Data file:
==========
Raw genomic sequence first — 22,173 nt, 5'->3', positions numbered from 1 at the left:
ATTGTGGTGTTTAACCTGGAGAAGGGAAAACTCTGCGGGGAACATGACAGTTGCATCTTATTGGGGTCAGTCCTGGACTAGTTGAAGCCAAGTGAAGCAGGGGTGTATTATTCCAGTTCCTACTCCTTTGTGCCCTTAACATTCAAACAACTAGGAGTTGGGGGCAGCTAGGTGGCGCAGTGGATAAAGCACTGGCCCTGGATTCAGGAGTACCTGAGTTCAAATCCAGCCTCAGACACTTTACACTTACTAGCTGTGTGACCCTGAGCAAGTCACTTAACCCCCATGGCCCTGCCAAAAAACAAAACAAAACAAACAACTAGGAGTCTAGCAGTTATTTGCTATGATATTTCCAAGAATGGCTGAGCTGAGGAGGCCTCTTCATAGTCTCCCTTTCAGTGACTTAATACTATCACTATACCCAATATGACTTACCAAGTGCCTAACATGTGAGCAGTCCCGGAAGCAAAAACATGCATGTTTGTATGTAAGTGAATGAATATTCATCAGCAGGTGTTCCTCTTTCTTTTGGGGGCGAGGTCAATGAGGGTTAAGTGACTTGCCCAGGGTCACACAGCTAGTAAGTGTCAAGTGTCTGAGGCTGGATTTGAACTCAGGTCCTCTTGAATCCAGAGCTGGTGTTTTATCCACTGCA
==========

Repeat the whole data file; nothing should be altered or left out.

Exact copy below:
Raw genomic sequence first — 22,173 nt, 5'->3', positions numbered from 1 at the left:
ATTGTGGTGTTTAACCTGGAGAAGGGAAAACTCTGCGGGGAACATGACAGTTGCATCTTATTGGGGTCAGTCCTGGACTAGTTGAAGCCAAGTGAAGCAGGGGTGTATTATTCCAGTTCCTACTCCTTTGTGCCCTTAACATTCAAACAACTAGGAGTTGGGGGCAGCTAGGTGGCGCAGTGGATAAAGCACTGGCCCTGGATTCAGGAGTACCTGAGTTCAAATCCAGCCTCAGACACTTTACACTTACTAGCTGTGTGACCCTGAGCAAGTCACTTAACCCCCATGGCCCTGCCAAAAAACAAAACAAAACAAACAACTAGGAGTCTAGCAGTTATTTGCTATGATATTTCCAAGAATGGCTGAGCTGAGGAGGCCTCTTCATAGTCTCCCTTTCAGTGACTTAATACTATCACTATACCCAATATGACTTACCAAGTGCCTAACATGTGAGCAGTCCCGGAAGCAAAAACATGCATGTTTGTATGTAAGTGAATGAATATTCATCAGCAGGTGTTCCTCTTTCTTTTGGGGGCGAGGTCAATGAGGGTTAAGTGACTTGCCCAGGGTCACACAGCTAGTAAGTGTCAAGTGTCTGAGGCTGGATTTGAACTCAGGTCCTCTTGAATCCAGAGCTGGTGTTTTATCCACTGCA